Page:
I'm thinking that while I'm posting comments about these books, I'm not really going into depth. It's seems to act more as an outline of what I'd want to talk about with someone after I'd read the book. Since most of the books that I've been writing up came from the Museum of Science Book Club, that discussion has been taking place, just not in an electronic format. I think I tried to summarize one of those discussions, but felt it was just reduced to sounds bites.

If nothing else, I find that by putting these comments together I have a better chance of actually remembering what the book was about and hopefully recalling some of the details. It is amazing that for all that I read, I usually don't assimilate that much of it consciously, it instead filters in and sometime in the future it begins to make sense if I come back to it. I'm particularly finding that to be the case with my current book. I read an entire chapter today over lunch and knew that I would have to read it again to understand what it was trying to get at. Now onto this book:

“To Engineer Is Human” by Henry Petroski focuses on the need for failure in engineering to keep innovation in check and provide a basis for new ways of thinking about safety and maintenance. Innovation requires risk, it is the job of the engineer to think about those risks and ask the right questions [201,222]. If all engineers played it safe the rate of innovation would slow to a snails pace or the cost would remain too high. The risks are controllable if they are within reasonable bounds of existing experience [5,201]. The book covers many examples of well known failures, the failures being well known since they are the anomaly [106]. The failures discussed include the walkway collapse in the Kansas City Hyatt Regency Hotel, the Tacoma Narrows Bridge, and the AA DC-10 crash.


Some of the main points from the book:

vii: Engineering is about design which is creating something that hasn't existed before.
viii: Failures in engineering lead to greater safety margins and new periods of success.
5: The risks of technology are controllable. After the DC-10 crash 10 million flights carrying over half a billion people flew without incident.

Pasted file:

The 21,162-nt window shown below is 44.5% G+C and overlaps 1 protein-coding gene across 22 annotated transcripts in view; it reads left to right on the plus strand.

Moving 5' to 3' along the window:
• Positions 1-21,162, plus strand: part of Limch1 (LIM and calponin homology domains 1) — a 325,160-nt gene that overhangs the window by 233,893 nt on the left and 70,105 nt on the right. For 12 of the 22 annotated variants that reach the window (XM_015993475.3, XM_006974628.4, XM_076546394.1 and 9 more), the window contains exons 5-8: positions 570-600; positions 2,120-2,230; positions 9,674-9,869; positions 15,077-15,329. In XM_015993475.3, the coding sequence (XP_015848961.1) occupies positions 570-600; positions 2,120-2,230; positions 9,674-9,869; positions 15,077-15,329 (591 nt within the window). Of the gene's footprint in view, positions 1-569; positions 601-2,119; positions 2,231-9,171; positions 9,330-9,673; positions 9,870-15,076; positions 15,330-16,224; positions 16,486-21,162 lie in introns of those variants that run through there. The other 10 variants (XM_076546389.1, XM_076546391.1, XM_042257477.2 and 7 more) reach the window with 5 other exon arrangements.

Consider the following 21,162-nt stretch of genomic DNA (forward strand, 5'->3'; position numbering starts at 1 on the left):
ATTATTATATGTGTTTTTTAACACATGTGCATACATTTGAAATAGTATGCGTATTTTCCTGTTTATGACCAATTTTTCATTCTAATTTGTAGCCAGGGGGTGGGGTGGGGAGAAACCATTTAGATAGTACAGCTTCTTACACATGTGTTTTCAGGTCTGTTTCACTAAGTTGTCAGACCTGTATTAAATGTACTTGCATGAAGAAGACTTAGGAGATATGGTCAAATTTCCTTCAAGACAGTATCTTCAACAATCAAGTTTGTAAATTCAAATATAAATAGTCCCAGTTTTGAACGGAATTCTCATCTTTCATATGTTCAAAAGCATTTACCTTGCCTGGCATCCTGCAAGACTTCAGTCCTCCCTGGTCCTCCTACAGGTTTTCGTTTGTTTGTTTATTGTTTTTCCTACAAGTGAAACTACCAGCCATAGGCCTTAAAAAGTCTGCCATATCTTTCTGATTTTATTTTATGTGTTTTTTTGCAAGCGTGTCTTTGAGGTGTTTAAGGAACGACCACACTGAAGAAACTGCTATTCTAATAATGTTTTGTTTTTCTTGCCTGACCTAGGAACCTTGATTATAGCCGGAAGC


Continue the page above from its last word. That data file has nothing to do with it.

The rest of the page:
19: The three little pigs in an analogy of structural failure in the face of adverse conditions.
25: The original Speak & Spell had a defective keyboard that broke after awhile. However, since all the users loved the machine many worked around the problem.
27: More thought of safety is given to devices that have a higher consequence of failure.
34: It is important that we learn from the mistakes of others.
45: Engineering success is one of high probability, not certainty.
48: For new designs to succeed the ideas need to be extrapolated instead of copied since what makes a design work for one situation may not apply to another.
56: Success in the past was more trial and error instead of actively thinking about what could and couldn't fail. In general the cathedrals where most likely build using pre-rational structural engineering.
61: The definition of an engineer used to be related to designing, but was muddled when those same people also started driving railroad engines.
62: Many structural failures, are failures of the mind to consider what could have caused it to fail.
62: While it would be great to remove failure, it would be impossible to go beyond the state of the art without it.

April 7, 2005

What do you want to do with your life?

What do you want to do with your life?

Being between jobs and relaxing by doing almost nothing has given me time to think and find my ideal rhythm. I probably won't blog on just what that is since it would require too much thinking :) I do offer up this link as a way to plan what you want to do.

April 6, 2005

More Fake Food

More Fake Food

Food Companies Test Flavorings That Can Mimic Sugar, Salt or MSG.

While I'm sure that the product is safe, it's just scary what companies are doing to food these days.